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This function exists in one of my users' ~/.bashrc:

function rm()
{
        ls $*
        echo "rm?"
        read ans
        if [ "$ans" == 'y' ]; then
                /bin/rm $*
        fi
}

In my ksh script that users are required to run, I have a line like this:

[[ "$KEEP" = "" ]] && \rm $FILE

While the backslash escapes user-defined aliases, it does not stop the script from running user defined functions with the same name. As a result, my user's rm() function is called instead of the system function.

I found this superuser question question & response, but the resolution only applies to a builtin function, not a system command.

What's the best to enforce the rm command from being called, and not an alias or function? Must I specify the full path to rm and every system command that I want to ensure is executed correctly? Is there a better way?

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1 Answer

up vote 3 down vote accepted

You can use command to circumvent the normal bash function lookup.

command rm

Non-destructive example:

$ alias which='which -s'
$ function which { echo "which $@?" ; }
$ which which
which -s which?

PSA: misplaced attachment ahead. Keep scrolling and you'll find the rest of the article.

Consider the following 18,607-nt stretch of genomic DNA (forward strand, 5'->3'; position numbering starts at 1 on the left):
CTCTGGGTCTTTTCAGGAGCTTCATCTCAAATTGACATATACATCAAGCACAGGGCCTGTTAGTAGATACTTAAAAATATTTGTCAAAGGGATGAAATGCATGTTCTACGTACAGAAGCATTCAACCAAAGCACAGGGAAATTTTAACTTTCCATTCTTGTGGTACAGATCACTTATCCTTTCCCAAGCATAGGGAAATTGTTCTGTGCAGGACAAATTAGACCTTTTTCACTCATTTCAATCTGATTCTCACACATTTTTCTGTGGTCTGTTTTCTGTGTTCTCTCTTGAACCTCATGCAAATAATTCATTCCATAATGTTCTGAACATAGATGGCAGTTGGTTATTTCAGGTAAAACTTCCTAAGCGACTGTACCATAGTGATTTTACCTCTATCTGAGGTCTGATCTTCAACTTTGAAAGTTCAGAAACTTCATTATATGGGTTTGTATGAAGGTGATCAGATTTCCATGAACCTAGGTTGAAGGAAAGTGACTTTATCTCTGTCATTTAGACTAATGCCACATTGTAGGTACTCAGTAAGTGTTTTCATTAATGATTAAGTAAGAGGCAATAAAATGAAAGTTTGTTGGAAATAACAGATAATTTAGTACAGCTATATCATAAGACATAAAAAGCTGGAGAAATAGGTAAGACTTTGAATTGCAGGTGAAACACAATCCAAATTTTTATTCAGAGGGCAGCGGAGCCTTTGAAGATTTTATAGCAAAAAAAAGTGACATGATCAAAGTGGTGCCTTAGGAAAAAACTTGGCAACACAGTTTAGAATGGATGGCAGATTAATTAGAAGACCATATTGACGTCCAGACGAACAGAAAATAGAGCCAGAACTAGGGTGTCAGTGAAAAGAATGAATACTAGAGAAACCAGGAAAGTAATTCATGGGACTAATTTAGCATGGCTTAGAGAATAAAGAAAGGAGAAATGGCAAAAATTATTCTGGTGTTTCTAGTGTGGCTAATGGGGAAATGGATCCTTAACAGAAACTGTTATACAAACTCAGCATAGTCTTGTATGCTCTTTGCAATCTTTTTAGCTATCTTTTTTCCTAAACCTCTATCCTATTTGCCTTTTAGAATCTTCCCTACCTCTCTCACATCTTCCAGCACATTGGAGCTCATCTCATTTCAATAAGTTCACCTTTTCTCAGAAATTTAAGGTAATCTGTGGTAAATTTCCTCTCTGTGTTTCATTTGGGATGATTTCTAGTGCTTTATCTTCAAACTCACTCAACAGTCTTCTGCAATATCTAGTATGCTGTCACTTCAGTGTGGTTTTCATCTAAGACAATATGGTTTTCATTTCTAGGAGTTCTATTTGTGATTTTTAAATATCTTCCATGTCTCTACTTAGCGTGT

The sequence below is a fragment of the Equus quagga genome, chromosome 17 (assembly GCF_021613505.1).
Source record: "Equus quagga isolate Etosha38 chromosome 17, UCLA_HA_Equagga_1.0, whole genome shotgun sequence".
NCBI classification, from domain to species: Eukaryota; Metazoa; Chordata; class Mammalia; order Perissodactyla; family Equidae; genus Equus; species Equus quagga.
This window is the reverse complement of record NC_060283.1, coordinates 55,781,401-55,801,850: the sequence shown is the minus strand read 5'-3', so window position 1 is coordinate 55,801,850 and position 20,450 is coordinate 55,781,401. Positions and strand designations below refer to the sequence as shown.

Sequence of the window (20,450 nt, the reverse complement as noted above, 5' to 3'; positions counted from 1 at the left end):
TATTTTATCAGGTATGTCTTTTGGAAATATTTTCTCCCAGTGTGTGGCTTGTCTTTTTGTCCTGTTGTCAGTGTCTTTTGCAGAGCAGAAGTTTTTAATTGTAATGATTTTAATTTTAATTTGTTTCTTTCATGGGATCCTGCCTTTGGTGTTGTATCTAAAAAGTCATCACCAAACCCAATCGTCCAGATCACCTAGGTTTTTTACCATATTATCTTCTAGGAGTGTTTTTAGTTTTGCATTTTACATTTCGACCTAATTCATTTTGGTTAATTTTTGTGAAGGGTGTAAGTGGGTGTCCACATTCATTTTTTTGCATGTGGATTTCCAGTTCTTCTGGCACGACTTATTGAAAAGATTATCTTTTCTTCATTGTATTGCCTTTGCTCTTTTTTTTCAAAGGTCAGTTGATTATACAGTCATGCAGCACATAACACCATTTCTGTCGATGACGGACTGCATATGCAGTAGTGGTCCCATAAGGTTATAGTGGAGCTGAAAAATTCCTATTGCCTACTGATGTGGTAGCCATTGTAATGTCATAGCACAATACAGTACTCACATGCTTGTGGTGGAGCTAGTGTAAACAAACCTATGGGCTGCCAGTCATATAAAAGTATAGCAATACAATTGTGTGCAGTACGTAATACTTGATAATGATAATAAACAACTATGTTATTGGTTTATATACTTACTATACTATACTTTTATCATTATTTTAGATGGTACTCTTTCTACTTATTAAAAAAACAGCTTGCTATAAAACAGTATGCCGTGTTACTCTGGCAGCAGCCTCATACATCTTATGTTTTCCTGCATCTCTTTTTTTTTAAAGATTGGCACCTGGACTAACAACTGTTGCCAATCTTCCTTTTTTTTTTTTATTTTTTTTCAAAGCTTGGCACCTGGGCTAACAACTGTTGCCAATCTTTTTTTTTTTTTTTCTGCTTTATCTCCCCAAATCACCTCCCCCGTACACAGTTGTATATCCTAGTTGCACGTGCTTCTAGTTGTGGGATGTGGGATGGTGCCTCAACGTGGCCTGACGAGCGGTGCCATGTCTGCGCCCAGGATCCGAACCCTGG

$ command which which
/usr/bin/which

Alternatively, call it using env (executing the first program with the given name on the $PATH, or by specifying the full path.

/usr/bin/env rm
/bin/rm
share|improve this answer
    
thanks, "command" is exactly what I'm looking for. It seems kind of obtuse to have to use for every system command executed though. I guess the only sure fire way to ensure you're running the system command is to specify the whole path. However, you're banking on the commands being in the same path across different distros at with that approach. –  acm Sep 17 '12 at 18:07
    
@acm As I wrote, you can also go the env route. Additionally, you can determine each tool's location once and store it in a variable, e.g. RM=$( /usr/bin/env which rm ); [much more code]; $RM some_file;. You could also change how your script is executed. Usually, functions and aliases aren't inherited, otherwise they'd break scripts all the time. –  Daniel Beck Sep 17 '12 at 18:16
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